WRAL Investigates

NC shelter kills 99 percent of animals, records show

Posted November 15, 2012

For dogs and cats that end up at the Montgomery County Animal Shelter, the journey is like being sent to death row. The shelter, which has the highest kill rate in the state, euthanized nearly 1,200 animals - 100 percent of cats and 98 percent of dogs - last year, records show.

— For dogs and cats that end up at the Montgomery County Animal Shelter, the journey is like being sent to death row. The shelter, which has the highest kill rate in the state, euthanized nearly 1,200 animals – 100 percent of cats and 98 percent of dogs – brought there last year, according to state records.

“It's like going to your mother's funeral every time you do it. You never get over it,” said animal control officer Leon Everett, who euthanizes the animals by lethal injection.

North Carolina does not regulate euthanasia rates at county animal shelters. The state only began inspecting county shelters in 2006. Montgomery County’s animal shelter has failed 11 of its 14 inspections, according to public records the WRAL Investigates team examined.

Inspectors called the shelter’s conditions “deplorable” and noted that it did not have any walls to protect the animals from the weather, the dogs and cats weren’t being fed and cages weren't cleaned for an entire weekend.

The shelter abides by the 72-hour state minimum to hold animals before they are euthanized, but there's no formal adoption process, no regular shelter hours and no website to advertise available animals.

Montgomery County manager Matt Woodard said he isn’t surprised by his county’s high kill rate, which he attributes to funding problems and a different mentality about animals among people in his county. Less than 1 percent of the county's $29 million budget goes to the shelter. It receives about $95,000 a year, which pays for two full-time workers, trucks, fuel, power and equipment.

On the day the WRAL Investigates team visited, animal control officers found a Labrador mix dumped at the shelter with its legs wrapped in duct tape.

“There are cruel people in the world,” Woodard said.

Woodard has helped bring the shelter’s concrete and cages closer to state standards over the past year, but he would like to do more.

“Yes, we all would like to build a new facility to make it perfectly climate controlled, but we’re not able to do that,” he said.

Pushed by state inspectors, Montgomery County commissioners voted to spend $30,000 to put in a new septic system, a portable building for lethal injections, retractable windows and walls in the shelter. Before those changes, “the air in the winter would come through here and the animals would shiver,” Woodward said.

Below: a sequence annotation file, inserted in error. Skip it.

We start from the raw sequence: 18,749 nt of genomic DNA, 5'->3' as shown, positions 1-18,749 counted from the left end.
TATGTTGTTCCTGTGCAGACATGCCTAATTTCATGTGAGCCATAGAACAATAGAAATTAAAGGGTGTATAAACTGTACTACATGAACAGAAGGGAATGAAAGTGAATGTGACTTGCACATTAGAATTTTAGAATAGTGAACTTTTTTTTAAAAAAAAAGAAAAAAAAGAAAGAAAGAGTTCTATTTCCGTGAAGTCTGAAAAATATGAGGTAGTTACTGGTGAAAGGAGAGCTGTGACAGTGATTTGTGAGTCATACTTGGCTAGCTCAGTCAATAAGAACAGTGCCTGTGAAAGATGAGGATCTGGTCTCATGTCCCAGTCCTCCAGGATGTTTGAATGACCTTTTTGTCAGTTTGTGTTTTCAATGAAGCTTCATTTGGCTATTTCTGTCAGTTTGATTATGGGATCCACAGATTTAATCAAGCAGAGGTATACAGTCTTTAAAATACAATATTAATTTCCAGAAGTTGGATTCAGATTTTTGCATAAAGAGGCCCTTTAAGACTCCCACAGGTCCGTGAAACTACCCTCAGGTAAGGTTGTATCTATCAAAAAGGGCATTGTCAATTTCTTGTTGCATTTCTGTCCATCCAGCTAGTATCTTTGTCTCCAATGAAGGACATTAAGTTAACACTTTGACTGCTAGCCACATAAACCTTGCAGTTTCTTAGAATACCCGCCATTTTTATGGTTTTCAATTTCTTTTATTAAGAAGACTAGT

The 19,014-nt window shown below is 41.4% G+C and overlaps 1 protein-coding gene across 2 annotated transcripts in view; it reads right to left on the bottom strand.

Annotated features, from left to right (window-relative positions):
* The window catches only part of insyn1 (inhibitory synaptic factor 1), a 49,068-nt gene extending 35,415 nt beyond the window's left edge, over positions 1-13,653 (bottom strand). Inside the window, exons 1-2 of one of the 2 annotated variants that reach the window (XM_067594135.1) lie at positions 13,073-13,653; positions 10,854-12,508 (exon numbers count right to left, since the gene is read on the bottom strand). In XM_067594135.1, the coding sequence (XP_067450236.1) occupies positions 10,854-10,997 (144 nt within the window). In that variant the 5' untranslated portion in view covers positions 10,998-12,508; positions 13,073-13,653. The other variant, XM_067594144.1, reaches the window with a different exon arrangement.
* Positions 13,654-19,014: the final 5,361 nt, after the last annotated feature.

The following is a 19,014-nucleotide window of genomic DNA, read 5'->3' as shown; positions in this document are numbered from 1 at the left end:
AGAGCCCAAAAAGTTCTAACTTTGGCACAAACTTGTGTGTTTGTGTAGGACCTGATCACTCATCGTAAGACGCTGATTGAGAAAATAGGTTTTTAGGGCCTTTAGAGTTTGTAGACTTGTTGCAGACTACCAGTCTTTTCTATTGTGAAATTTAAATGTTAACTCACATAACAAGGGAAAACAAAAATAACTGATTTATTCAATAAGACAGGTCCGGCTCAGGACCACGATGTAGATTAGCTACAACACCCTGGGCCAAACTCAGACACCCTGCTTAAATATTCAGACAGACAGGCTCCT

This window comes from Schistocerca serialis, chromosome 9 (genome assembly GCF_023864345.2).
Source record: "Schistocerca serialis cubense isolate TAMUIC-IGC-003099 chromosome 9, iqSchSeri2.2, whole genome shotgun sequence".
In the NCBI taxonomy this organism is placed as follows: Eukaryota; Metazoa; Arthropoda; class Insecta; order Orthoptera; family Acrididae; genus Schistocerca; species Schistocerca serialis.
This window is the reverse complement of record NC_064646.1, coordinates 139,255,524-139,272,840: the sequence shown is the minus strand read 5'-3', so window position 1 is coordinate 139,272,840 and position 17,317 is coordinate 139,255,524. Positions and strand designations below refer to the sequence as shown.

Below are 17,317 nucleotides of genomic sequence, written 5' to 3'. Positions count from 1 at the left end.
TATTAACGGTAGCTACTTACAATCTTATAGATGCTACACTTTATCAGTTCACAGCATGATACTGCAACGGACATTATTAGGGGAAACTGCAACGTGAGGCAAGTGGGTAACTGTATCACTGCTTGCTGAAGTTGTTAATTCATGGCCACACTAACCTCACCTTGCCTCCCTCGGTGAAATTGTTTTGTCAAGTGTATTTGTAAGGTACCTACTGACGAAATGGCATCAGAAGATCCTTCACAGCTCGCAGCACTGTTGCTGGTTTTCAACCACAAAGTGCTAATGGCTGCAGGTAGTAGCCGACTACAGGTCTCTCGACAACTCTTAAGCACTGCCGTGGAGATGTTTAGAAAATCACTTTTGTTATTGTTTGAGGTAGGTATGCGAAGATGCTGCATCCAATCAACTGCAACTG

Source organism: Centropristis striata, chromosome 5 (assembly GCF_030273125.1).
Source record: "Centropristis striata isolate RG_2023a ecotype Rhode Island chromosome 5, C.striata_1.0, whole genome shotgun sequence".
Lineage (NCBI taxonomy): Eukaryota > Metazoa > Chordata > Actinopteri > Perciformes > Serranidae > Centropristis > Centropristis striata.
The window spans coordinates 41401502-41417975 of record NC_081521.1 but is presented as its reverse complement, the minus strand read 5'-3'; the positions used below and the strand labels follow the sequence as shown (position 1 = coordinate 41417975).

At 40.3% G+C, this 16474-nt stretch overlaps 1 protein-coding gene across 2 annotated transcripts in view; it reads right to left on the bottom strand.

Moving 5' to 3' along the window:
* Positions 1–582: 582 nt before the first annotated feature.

NC shelter kills 99 percent of animals, records show NC shelter kills 99 percent of animals

Lee Hunter, director of animal welfare with the N.C. Department of Agriculture, acknowledged that Montgomery County's shelter was "one of the worst" in the state. However, he chose not to shut it down.

"When shelters have gone so long without oversight, you can't turn around as soon as they come under and just say, 'We're shutting you down.' The animals have to go somewhere," Hunter said, noting that the shelter needs more financial help and public involvement.

While Montgomery County faces criticism for its high kill rate, other county shelters with much lower euthanization rates have come under intense scrutiny from animal rights groups. The Wake County animal shelter was the focus of public outrage last year when its euthanasia rate climbed above 40 percent.

“The shelter system in North Carolina is pretty much broken,” said Lisa Brockmeier, a blogger with the shelter pet advocacy group FixNC. She says Montgomery County’s money struggles are no excuse for a history of shoddy conditions and a high kill rate.

“My reaction is, they're not even trying,” she said.

Money can be a factor, but not always. Some of the poorest counties in the state have the highest kill rates. State records show Anson, Edgecombe, Surry and Washington are all above 90 percent. But other poor counties are making it work, such as Alleghany and Bladen, which have kill rates of 27 percent and 33 percent, respectively.

Nearly 225,000 dogs and cats were euthanized at public shelters in North Carolina last year.

Tom Hicks is president of the Montgomery County Humane Society, which consists of a few dog runs in a volunteer's backyard. With limited space, they work with animal control on rescues. Those adoptions are not reflected in the state numbers.

Montgomery County cleared some land next to the shelter for a Humane Society adoption center. Volunteers have raised about $21,000 so far, but hope to raise more so they can build the center.

“We'd like to get it where at least the social animals have a chance of being adopted,” Hicks said.

Until then, the chances are high that most animals won't make it out alive.

“If I were a stray dog in Montgomery County, I would think, ‘Gosh, my chances of staying alive are better out here in the woods,’” Brockmeier said.
 


HOW YOU CAN HELP


Word of WRAL’s story has stirred up tremendous emotional reaction from the public. WRAL reached out to Montgomery County’s manager and offered to help promote an adoption clinic for the animals. Instead, Woodard asked that people who want to help should coordinate through the Montgomery County Humane Society, either by donating money or adopting animals.

To help Montgomery County build an adoption center, make check payable to:
Montgomery County Humane Society
1150 Okeewemee Road
Troy, N.C. 27371

To learn more about spay and neuter programs:
Contact Penny Page with the veterinary division of the N.C. Department of Agriculture
919-715-7111
www.ncspayneuter.com

To learn more about organizing and volunteer efforts:
Contact Kim Alboum with the Humane Society of the United States-North Carolina Chapter
kalboum@hsus.org

142 Comments

This story is closed for comments. Comments on WRAL.com news stories are accepted and moderated between the hours of 8 a.m. and 8 p.m. Monday through Friday.